It’s been five years since Scintilla launched. What started out as a conversation on a¬†sunporch in St. Louis continues as a thriving online literary magazine in Conway, Arkansas. One of the goals of Scintilla is to offer some feedback to writers if their work isn’t accepted, instead of a form letter. It’s harder to accomplish this goal as our submissions have increased, but we still try to do our best. Out of the submissions that poured in, I’m happy to present you with the best work we received.

In”Trials of Isaiah,” Neil Connelly, offers a moving story of a man coming to terms with the impending death of his father and the mutual disappointments both men feel. Emma Wortley’s “The Subtle Ghost” is a wry story about a woman haunted by more than her lack of employment.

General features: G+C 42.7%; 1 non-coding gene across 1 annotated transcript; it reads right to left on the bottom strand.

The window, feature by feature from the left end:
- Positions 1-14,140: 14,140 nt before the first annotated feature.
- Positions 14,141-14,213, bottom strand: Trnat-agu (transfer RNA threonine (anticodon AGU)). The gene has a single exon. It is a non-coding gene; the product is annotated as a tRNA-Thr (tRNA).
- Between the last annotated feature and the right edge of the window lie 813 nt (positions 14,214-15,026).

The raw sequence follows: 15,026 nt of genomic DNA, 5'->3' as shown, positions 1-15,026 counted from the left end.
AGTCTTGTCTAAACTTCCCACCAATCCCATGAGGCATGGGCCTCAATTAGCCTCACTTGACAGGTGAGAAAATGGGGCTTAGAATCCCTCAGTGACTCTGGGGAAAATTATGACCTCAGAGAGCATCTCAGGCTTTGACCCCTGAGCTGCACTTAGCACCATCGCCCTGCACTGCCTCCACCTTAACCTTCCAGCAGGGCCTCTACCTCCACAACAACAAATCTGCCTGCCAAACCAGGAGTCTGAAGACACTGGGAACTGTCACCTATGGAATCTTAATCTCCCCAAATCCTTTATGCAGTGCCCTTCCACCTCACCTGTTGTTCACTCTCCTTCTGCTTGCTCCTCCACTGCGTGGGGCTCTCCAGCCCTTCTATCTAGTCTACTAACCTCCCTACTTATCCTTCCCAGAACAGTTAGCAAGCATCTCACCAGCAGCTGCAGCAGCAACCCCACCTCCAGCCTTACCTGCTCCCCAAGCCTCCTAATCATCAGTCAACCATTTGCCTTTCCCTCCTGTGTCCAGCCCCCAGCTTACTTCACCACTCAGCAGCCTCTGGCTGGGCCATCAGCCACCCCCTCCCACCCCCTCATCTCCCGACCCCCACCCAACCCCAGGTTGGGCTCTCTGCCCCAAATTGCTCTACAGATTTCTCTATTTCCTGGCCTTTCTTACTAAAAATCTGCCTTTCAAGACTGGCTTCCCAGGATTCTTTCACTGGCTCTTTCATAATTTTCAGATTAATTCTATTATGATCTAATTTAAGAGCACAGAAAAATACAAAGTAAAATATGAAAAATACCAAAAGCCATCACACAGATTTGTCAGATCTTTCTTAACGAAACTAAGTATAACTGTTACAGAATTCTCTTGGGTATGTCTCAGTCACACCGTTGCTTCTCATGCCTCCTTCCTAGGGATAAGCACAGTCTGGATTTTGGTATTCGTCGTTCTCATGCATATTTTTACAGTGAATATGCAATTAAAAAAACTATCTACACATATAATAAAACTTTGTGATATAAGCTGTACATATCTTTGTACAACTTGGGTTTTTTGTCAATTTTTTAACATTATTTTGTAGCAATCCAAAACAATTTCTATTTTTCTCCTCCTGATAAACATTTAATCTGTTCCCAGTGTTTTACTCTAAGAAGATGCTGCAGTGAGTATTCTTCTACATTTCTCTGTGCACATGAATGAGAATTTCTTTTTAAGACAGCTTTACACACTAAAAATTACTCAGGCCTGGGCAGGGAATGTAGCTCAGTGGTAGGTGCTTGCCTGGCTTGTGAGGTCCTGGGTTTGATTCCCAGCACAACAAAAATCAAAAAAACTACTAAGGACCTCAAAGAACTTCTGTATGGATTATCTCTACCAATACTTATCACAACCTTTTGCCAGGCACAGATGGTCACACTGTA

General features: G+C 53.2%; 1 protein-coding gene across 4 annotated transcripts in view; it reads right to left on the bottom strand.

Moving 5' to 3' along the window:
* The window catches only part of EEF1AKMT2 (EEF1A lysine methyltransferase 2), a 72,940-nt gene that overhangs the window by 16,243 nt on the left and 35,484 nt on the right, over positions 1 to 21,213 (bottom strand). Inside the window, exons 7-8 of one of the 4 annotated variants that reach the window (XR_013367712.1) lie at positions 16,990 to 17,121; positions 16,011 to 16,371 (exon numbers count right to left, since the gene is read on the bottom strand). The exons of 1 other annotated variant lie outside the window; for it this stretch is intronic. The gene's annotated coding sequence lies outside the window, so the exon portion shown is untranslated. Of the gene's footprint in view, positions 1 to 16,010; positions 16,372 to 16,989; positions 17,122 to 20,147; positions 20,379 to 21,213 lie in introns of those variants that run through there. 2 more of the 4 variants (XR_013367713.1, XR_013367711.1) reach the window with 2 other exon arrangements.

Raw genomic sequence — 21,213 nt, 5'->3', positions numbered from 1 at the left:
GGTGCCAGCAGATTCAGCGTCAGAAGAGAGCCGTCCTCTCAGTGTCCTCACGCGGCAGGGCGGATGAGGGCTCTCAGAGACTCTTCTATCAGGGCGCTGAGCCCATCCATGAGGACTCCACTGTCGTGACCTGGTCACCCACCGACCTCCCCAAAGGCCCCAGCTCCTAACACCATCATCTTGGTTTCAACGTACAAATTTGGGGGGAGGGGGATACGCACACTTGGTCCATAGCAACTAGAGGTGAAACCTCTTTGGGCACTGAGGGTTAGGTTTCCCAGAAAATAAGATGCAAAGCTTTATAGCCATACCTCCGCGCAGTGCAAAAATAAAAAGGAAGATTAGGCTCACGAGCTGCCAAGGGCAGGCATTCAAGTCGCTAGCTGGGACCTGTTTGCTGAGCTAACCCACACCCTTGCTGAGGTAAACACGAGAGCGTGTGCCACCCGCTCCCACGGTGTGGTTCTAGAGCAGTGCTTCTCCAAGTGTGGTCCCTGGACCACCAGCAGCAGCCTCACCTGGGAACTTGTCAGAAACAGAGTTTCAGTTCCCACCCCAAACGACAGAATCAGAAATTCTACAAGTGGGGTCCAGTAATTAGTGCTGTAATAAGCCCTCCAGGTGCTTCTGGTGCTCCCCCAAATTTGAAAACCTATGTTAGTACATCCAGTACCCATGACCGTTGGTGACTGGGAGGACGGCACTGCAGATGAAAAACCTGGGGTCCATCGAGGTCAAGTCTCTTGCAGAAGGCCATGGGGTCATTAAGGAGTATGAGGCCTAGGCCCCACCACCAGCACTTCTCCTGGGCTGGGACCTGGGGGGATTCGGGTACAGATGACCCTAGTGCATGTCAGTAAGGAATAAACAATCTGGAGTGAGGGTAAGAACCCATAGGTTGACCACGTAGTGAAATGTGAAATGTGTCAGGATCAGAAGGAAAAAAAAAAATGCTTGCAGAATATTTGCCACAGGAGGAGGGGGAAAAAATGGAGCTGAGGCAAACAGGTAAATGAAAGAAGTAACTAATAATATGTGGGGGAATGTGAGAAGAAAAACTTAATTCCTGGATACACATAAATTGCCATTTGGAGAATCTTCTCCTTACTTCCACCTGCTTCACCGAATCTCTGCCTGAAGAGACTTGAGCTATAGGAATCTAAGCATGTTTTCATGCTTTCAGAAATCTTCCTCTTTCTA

Claire Scott imagines the life of a woman writing proverbs in “Fortune Cookies,” ¬†while Armin Tolentino searches for God “In the Dunkin Donuts Where the Virgin Mary Appeared on an Apple Fritter.” As winter winds down, “Pruning” by James Valvis is an eerie fit for the season.

Finally, turning to nonfiction, I hope you read “Chain-Link Fences and Barbed-Wire Regret” by Optimism One and “Girl on the Screen” by Claire Comeaux. “Chain-Link Fences and Barbed-Wire Regret” explores a friendship that’s been divided by prison. How does one sustain a friendship while in prison? What barriers are there beyond those we see? In “Girl on the Screen,” we see how the disappearance of a teenage girl affects a community and how people view one another.

There are many other fine poems and stories, both real and fictional, in this issue of Scintilla. Read them. Let them reside within your mind and enjoy.